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“Challenge people on their own ground”


On May 24th, 2018, the First External Faculty Meeting of the Hub started with a public conference.

In short talks complexity scientists from all around globe shared their visions on the question “Complexity: Where do we go from here?”

What are the open, the most pressing, the most promising questions to an understanding of complexity and Big Data?

Find the talks of all conference participants (in order of appearance) on our Youtube channel in the playlist of the conference.

An overview with photographs of the event and links to all available slides can be found here.



Luciano Pietronero, a professor of physics at the Sapienza University of Rome, has developed a methodology for determining economic fitness of a country that is fully accepted by the World Bank. He uses his talk to explain how to present new methodologies to major institutions to increase the chances of acceptance, and so make a real impact.

First of all, he says, research must focus on a clear problem, like determining economic fitness. Economists have been predicting that China’s GDP will start to fall ever since 1990, based on data showing that rapidly growing economies can only grow for ten years before collapse. Which did not happen so far.

“So how do we work out why China keeps growing?” Luciano asks. Get more data? Actually, he says, you want less: reduce the noise, decrease the number of parameters. For economic fitness, rather than 100 parameters, he and his group use only Comtrade data on products, for instance. For technological fitness, they use only Paysat data on patents. “What you don’t want,” according to Luciano, “is a ‘big soup’ of data.”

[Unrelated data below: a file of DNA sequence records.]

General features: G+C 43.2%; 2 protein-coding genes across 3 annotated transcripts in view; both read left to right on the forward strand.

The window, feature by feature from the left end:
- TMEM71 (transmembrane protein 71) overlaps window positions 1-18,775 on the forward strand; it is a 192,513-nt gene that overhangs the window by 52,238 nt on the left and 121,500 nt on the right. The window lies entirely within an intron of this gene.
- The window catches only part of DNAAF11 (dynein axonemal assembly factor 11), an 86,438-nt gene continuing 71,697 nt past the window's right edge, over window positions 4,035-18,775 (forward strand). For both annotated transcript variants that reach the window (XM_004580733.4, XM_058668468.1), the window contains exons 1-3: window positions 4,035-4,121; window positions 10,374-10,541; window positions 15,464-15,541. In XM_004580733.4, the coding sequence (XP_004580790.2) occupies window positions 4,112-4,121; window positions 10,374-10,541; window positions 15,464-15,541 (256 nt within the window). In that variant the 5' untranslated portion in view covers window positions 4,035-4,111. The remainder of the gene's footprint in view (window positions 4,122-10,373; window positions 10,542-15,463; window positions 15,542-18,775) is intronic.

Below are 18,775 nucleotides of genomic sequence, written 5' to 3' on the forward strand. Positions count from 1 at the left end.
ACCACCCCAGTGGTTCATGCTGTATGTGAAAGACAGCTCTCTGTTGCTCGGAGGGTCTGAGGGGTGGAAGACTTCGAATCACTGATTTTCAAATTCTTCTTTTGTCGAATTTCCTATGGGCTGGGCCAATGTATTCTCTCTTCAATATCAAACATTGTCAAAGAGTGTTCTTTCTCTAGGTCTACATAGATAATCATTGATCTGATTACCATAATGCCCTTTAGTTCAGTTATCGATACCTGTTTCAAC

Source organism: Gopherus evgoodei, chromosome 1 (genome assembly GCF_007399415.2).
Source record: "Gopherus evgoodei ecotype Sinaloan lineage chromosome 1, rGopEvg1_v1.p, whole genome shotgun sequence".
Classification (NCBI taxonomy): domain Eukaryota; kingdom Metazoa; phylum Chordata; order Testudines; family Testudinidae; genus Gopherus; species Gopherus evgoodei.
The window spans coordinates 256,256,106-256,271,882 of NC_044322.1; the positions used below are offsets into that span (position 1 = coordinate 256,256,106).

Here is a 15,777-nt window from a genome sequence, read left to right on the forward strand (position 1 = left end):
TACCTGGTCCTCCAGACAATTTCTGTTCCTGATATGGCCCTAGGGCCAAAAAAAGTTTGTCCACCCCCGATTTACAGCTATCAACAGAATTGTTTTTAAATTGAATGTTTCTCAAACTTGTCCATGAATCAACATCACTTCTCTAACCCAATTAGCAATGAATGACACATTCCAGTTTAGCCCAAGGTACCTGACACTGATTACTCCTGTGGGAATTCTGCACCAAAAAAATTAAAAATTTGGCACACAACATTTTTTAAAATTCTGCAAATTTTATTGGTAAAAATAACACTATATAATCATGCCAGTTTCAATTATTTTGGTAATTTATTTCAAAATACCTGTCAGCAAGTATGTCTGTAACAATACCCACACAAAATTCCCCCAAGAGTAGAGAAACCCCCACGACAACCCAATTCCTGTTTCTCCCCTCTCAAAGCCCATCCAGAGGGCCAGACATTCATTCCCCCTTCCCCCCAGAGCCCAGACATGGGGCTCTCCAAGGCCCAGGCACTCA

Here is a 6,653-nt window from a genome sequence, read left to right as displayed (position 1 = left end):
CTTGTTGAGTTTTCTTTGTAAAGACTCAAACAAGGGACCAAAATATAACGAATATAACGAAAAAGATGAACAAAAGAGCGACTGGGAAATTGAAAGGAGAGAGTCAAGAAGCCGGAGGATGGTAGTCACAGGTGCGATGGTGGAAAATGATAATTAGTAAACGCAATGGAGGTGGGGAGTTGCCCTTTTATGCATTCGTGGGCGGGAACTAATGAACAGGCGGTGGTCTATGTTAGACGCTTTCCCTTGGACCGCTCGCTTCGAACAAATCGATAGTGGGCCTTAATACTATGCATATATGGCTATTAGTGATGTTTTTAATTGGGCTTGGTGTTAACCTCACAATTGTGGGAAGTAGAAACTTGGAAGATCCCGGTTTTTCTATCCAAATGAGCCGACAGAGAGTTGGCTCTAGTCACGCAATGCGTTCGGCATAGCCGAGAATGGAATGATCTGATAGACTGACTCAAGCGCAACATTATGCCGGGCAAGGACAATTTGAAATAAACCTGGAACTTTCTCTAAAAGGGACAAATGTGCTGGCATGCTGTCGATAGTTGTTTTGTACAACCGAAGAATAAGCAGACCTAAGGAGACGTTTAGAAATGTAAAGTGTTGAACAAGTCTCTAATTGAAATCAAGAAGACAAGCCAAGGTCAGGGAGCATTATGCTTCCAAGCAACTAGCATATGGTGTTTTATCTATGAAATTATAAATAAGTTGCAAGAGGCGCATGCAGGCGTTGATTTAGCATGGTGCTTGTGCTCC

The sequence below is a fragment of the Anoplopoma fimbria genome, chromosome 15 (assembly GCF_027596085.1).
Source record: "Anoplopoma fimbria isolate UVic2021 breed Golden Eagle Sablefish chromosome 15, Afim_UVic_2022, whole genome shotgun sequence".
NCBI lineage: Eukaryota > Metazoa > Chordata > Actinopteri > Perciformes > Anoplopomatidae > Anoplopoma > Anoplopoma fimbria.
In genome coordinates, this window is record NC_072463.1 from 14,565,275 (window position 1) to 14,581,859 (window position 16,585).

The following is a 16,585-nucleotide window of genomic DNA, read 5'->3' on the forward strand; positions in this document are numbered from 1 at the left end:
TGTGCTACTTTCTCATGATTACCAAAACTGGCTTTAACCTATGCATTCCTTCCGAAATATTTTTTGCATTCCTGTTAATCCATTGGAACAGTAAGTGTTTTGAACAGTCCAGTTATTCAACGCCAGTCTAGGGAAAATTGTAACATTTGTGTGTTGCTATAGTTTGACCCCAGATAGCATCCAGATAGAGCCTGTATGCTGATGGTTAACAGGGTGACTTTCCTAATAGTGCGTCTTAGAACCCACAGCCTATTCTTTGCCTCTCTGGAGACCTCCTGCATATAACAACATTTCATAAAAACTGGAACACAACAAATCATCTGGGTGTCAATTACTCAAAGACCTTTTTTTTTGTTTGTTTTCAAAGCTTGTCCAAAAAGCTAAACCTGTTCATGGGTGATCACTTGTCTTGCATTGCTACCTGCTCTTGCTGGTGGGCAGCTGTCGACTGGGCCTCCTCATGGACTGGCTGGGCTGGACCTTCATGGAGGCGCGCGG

Fewer parameters also make it easier to have an influence on politicians and policymakers. “If there are fewer parameters, they are less likely to just pick the most politically expedient one,” Luciano explains.

He took his methodology to the International Monetary Fund and challenged them on their own ground, i.e. which method had the most accurate forecasts of economic fitness. Luciano’s method proved to be much better—and was accepted.

“You can see a pattern. The pattern is: address a clear problem, try to challenge the people on their ground, and accept their own evaluation. This may give you a higher chance that they take you seriously,” says Luciano.


See the video in full lenght here:

About the study

The study “XY,” by XY and XY, was published in XY.


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